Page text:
I drag into Starbucks on five hours of sleep, squinting to block out the glare of morning. My head feels too small for its throbbing contents; my tongue is made of cotton. The ambient noise of conversation and coffee being poured seems unbearably loud. Every cell in my body is a silent scream.
Then the first sip. The thick, achy fog behind my temples begins to lift. Ahhhh. The second sip. The clouds recede, and my eyes clear. The third sip. I may live after all. Newly alert, with the clarity of one who has been given a second chance, I glance at the cup that has saved me, expecting the familiar Starbucks logo.
"Today our schools are just as segregated as they were in 1969," it says on the cup. "Race is the biggest challenge we face, and we have proven unequal to facing it."
What? Do I need to be scolded by NAACP board chairman Julian Bond before I'm even functioning? I glance over at a fellow caffeine addict. Her cup tells me, "Everywhere, unthinking mobs of 'independent thinkers' wield tired clichs like cudgels, pummeling those who dare question 'enlightened' dogma."
This blast is from the editor of the National Review online. Have a little rage with your coffee.
"Without serendipity there are no surprises," announces another nearby cup, under its appropriately foamy explosion of whipped cream.
Starbucks' coffee-cup philosophy is part of a new trend that glorifies all things nerdy: reading, writing, philosophy and heated political discussion. The uncool has become cool. Serious is the new silly.
Coffeehouses, once grimy holes in the wall where impoverished idea mavens sat around splintery tables parsing Schopenhauer over espressos, now are clean community gathering places with low-cost wireless access for everyone who can pay more than a dollar for a cup of coffee. Clean-cut students go over logarithms on their laptops while young business interns study spreadsheets.
Bookstores, once small emporiums run by down-at-the-heels but passionate proprietors, are now, in the form of Barnes & Noble and Borders, places for daylong family outings.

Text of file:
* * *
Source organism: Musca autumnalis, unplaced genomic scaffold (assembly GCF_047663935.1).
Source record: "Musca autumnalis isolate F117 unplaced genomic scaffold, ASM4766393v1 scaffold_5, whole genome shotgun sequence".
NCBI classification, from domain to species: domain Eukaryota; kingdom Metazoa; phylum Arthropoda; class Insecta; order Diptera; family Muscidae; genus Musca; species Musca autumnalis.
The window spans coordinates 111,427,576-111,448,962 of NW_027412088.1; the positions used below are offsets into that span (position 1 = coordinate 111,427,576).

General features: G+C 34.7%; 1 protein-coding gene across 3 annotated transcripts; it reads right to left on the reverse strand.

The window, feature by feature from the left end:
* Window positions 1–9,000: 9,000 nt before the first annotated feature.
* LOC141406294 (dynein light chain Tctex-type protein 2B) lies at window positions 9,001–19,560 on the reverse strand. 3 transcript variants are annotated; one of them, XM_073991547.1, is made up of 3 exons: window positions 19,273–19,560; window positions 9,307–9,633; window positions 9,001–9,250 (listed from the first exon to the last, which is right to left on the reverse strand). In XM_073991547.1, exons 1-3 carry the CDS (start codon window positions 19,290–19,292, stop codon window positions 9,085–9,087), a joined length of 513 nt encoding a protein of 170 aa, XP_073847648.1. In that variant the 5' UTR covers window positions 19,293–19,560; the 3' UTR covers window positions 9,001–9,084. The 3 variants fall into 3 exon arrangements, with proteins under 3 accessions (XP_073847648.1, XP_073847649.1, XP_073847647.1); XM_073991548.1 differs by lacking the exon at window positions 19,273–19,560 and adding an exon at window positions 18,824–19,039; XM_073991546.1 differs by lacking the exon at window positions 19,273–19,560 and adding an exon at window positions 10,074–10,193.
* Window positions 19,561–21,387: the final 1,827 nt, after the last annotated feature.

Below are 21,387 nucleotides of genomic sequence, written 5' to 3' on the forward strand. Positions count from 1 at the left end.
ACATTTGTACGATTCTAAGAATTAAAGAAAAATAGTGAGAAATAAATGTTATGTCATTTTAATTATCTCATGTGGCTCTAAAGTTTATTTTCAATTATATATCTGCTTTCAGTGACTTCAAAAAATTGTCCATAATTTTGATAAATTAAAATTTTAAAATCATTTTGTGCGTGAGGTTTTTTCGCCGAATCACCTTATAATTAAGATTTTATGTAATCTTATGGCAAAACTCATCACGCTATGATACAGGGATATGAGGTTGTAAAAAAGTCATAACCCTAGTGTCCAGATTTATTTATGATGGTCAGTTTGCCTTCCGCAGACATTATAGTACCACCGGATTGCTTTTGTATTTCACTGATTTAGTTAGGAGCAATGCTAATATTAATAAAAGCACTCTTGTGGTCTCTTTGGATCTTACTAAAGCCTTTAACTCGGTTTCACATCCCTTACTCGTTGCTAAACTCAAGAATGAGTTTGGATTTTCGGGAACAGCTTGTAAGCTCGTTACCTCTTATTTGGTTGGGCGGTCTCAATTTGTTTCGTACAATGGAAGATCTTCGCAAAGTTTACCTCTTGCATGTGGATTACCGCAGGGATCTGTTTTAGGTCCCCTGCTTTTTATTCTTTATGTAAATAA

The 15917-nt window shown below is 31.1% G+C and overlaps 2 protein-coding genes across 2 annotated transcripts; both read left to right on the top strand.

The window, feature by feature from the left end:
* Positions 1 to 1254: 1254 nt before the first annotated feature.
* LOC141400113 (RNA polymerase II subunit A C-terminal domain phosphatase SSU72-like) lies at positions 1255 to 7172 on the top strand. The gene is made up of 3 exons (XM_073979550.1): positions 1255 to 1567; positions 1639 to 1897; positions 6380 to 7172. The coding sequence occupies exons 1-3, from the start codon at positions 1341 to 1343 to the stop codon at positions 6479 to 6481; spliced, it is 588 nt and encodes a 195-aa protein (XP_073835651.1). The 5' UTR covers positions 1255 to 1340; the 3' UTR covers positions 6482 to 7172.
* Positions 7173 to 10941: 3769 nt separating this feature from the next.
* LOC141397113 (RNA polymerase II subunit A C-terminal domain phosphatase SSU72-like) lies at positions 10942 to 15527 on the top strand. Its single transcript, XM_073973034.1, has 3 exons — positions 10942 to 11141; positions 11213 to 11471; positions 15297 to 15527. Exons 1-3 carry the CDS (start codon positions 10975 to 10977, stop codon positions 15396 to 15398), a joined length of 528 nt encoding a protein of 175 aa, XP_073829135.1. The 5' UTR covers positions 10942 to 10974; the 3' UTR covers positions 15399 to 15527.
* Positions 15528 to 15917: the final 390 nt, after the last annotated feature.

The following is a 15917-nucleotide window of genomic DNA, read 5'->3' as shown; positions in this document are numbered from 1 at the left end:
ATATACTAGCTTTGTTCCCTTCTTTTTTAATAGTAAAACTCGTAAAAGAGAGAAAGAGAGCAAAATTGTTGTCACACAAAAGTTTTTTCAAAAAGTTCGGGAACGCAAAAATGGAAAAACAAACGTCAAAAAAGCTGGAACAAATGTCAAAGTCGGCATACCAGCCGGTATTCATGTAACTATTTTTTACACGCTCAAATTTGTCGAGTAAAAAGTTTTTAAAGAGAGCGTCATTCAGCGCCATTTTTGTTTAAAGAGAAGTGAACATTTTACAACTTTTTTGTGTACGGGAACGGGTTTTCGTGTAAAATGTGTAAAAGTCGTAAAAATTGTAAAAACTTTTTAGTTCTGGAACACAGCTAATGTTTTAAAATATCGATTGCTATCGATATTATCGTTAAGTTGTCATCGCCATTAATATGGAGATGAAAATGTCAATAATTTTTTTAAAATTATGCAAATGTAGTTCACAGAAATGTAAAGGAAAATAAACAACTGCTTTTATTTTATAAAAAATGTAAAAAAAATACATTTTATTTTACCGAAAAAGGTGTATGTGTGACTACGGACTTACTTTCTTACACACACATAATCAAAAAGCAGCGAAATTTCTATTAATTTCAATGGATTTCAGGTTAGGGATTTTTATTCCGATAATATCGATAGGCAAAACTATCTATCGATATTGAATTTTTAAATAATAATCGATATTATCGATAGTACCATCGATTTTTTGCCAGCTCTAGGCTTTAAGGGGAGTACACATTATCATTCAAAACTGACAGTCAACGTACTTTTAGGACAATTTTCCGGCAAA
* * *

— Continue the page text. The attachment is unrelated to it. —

Junior hangs out on the couches in the children's department, reading adventure books, while Dad cruises the sports magazines and Mom browses the self-help section, looking through the diet books while she sips her Frappuccino and listens to piped-in Vivaldi.
Bookworms, those intense unattractive types who made up for their geekiness with brains, wore thick glasses and lived in their imaginations, have now become "readers." Even movie stars wear glasses now. Higher education is hot. Getting a child into a good college is every parent's dream.
Everyone talks about reading, and almost everyone has some philosophy of life to expound.
Instead of grunting on a StairMaster or listening to oldies on the treadmill the way we did a few years ago, we chant Sanskrit verses about universal peace in yoga classes. Book groups have replaced coffee klatches. Community service is the new hot extracurricular. The mellow, hedonistic Beach Boys have been replaced by the politically aware U2. Live 8 is the new rock 'n roll.
The new seriousness abhors conventional advertising. Hip companies have replaced their name logos with little life lessons.
"July about your age?" asks Kenneth Cole's logo this month. "July to get out of jury duty? July just because you can?"
Just a few years ago, logos were in; now, luxury products are identified by subtler, more serious signs: the aspen leaf on L.L.Bean's yoga-wear, Patagonia's motto, "Life Is Good," the stylish Lexus "L," the discreet strip of red on Prada's expensive Italian shoes and bags.
Unfortunately, the new seriousness sometimes is as thin as the paper it's written on. Starbucks sells coffee if you insist, but most people are there for drinks that are more ice-cream soda than espresso. Barnes & Noble sells books, but it's the candy, magazines and toys that everyone seems to be buying. I have a friend who says she reads everything. But when I borrow a new book from her, I often find a bookmark on page 10.
Many book groups seem to veer away from Tolstoy or Dickens or Melville and focus on lightweight books written for book groups, complete with group reading guides.
Is seriousness just a fashion that will soon go the way of Uggs, Magic cards and chick lit? I hope not. It's nice to be in fashion, but whatever happens, I'll always be a nerdy bookworm. As Deepak Chopra taught on my coffee cup this morning: "The secret of attractiveness is to love yourself."
Susan Cheever, a columnist at Newsday, is the author of 11 books, including My Name Is Bill, a biography of Bill Wilson, the co-founder of Alcoholics Anonymous. Domestic Bliss will return next week.